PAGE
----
If you’re looking for proof that a 4-day workweek can boost your productivity, here’s a list of things that working less will change for you.

1. Effective

A 2014 study from Stanford University found that productivity in a 60-hour week is two-thirds lower than when working a 40-hour week. While there may not be a magic number of hours that yields the best results in our operations, there is evidence.

Working with reduced hours, we tend to be more attentive and more productive to get the work done in the time available, rather than spending long, potentially less useful hours on desk. Efficiency increases as we strive to save time and achieve more within the framework we have, instead of prioritizing less important tasks that do not deliver optimal value.

Icelandic research between 2015 and 2019 demonstrated that productivity increases with shorter working hours. In the Reykjavík accounting department, workers process 6.5% more invoices when they start working fewer hours. Meanwhile, at the police station, the shorter workweek did not negatively affect the number of cases that were closed.

2. Stress

The New Zealand company, Perpetual Guardian, conducted a two-month pilot study. Not only did employees maintain the same level of productivity, but they also showed improvements in job satisfaction, teamwork, work/life balance, and company loyalty. Work stress dropped from 45% to 38%.. These are amazing results considering that stress is one of the biggest reasons for depression and illness.

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A key factor is that working fewer hours leads to happier, healthier, and more engaged people. A 2021 study that followed Swedish workers for a decade found that reducing working hours reduced stress, burnout, and negative emotions.

When stress is down, we’re more likely to make time and energy for hobbies, exercise, errands, friends, and family.

3. Sleep

We know that working long hours is bad for your health. Shorter hours allow people to feel more rested, better able to handle complex needs, or even spend less time being distracted by personal tasks at work. “busy” work or work.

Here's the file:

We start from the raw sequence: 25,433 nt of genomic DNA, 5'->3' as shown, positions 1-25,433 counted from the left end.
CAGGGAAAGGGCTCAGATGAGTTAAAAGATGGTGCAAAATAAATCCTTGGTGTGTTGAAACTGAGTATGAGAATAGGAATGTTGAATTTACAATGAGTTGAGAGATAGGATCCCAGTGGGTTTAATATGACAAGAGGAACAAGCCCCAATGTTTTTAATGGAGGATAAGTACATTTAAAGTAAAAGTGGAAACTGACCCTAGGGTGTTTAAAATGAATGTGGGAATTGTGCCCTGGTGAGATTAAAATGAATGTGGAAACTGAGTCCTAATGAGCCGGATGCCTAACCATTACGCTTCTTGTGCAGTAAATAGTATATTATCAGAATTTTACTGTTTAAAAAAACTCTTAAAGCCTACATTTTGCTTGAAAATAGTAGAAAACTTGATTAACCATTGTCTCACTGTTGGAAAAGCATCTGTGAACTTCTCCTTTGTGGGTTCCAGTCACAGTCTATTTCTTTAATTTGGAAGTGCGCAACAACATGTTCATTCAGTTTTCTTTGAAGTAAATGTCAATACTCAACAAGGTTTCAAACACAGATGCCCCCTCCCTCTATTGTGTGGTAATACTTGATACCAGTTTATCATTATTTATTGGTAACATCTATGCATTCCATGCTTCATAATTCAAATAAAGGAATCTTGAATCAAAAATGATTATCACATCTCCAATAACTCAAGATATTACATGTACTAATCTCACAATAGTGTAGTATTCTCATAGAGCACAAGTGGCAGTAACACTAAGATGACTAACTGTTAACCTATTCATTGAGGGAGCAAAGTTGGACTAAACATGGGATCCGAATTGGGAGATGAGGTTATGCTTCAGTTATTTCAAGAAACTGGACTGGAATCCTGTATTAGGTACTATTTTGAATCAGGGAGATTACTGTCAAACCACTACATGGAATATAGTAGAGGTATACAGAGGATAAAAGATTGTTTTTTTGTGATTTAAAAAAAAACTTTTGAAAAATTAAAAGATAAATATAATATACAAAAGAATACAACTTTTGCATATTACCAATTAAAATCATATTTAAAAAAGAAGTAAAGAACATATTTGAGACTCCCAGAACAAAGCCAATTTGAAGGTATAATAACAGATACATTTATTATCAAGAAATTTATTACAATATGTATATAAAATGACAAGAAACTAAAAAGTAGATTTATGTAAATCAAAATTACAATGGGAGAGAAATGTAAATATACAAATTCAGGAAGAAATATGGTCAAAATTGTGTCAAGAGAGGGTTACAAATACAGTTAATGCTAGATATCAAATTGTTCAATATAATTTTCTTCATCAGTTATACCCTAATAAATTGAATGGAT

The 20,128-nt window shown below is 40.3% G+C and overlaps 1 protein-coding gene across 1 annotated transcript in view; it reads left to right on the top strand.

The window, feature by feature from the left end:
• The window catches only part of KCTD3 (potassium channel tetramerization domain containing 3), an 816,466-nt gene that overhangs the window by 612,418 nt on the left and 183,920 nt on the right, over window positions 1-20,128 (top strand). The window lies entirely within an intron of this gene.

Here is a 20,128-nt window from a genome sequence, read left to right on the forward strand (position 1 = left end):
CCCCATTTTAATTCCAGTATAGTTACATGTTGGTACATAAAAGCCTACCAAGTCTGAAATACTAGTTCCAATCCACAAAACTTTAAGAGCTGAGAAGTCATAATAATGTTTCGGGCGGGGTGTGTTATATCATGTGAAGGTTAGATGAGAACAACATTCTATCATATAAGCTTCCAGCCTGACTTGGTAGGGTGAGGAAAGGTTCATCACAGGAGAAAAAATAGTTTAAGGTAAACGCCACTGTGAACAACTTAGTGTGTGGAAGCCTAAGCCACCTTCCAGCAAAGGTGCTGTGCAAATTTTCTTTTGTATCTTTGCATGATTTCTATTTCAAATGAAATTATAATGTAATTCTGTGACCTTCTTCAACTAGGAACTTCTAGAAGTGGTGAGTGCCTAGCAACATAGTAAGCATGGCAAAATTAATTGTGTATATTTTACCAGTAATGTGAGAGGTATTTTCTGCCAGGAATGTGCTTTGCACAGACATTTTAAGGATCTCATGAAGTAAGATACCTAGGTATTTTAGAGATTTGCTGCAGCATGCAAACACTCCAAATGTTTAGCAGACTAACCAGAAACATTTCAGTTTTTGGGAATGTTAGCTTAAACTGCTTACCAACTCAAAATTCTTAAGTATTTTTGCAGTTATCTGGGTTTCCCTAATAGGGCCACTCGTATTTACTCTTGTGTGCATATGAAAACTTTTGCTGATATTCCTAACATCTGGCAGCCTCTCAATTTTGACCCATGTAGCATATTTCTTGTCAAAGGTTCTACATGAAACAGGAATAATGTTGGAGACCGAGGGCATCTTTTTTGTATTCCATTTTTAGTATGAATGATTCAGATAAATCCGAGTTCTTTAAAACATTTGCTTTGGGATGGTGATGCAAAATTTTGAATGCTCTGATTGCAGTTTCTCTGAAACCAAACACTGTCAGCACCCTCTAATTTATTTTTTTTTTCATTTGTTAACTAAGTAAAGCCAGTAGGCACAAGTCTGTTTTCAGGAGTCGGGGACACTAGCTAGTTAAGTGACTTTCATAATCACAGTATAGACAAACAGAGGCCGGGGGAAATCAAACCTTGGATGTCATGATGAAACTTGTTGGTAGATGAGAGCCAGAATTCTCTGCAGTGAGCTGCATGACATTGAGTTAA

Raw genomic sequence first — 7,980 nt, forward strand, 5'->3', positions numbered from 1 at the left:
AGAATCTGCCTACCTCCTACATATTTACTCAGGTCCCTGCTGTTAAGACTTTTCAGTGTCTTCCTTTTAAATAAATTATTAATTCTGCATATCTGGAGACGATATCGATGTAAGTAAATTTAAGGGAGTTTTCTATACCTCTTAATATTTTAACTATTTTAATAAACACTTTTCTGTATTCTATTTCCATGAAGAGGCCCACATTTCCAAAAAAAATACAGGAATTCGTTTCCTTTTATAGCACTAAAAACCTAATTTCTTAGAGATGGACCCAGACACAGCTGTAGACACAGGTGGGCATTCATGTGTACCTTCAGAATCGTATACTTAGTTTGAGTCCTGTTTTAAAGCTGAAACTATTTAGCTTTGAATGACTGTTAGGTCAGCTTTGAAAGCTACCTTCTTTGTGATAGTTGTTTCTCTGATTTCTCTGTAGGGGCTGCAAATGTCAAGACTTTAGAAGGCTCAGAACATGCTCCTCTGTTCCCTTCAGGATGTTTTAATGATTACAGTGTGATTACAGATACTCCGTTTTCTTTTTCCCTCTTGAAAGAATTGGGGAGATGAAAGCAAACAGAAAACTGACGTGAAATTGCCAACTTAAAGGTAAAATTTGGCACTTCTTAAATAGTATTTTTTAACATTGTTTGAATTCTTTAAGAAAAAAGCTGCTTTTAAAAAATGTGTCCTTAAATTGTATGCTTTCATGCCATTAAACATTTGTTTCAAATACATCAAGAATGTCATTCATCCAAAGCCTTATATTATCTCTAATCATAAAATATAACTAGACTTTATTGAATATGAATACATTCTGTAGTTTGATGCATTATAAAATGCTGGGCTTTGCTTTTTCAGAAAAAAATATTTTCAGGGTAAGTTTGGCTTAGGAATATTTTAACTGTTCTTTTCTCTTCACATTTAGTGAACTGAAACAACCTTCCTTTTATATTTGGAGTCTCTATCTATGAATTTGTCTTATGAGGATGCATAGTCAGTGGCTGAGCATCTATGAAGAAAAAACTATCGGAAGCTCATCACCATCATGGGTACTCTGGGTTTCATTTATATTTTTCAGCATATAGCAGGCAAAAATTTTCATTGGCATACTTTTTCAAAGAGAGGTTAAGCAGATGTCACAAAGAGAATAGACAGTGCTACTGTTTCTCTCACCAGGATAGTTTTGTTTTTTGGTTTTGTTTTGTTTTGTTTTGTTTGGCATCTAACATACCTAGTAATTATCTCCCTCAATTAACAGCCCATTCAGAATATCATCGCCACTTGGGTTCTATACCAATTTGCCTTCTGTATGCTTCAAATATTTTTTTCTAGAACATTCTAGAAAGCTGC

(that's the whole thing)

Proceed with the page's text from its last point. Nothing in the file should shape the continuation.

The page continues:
When it comes to sleep, consistency is key. So if you’re going against routine, this is an area where you should take a seat and stick with it for productivity and balance.

A 2017 study found that cutting work hours by 25% improved sleep and reduced stress. Jim Stanford, economist and director at the Center for Future Work at the Australian Institute.

4. Concentration

“It shifts the focus from hours worked to productivity – i.e. from ‘work busy’ to the right job.

Happiness has a lot to do with our attention and ability to focus on our priorities. Studies have shown that a more positive work culture makes employees more engaged. Workers in less positive environments are more likely to make mistakes, reduce productivity, and be absent more often.

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When we have limited time, our focus tends to shift from unimportant to important priorities more effectively. Saving time while staying focused is what time frames give us, so our productivity increases.

Whenever we set a time limit on a task, we tend to focus on it much better. Try it for yourself.


As you can see above, there are many great benefits and areas worth considering when switching to a 4-day workweek. Whatever your motivation, I challenge you to experiment and test the concept for yourself. Only this way will you know what suits you best.

But remember that it’s not just about cutting time, it’s about achieving more. To continue, you need to understand what you’re going to do with that extra time. Clarity of goals is something that needs development.

A 4-day workweek is a valuable option for many companies and entrepreneurs to adapt as technology can keep business as usual while people can still have careers meaningful with better work-life balance.

Now, each of us has the choice to make a 4-day work week the new normal. It will require a change in culture and mindset and scrutiny of work practices that can be automated, disarmed or eliminated. Only by emphasizing results instead of journaling for hours can we continue on the “balanced” path we started and overcome the discomfort around change.

Featured photo credit: Adelin Preda via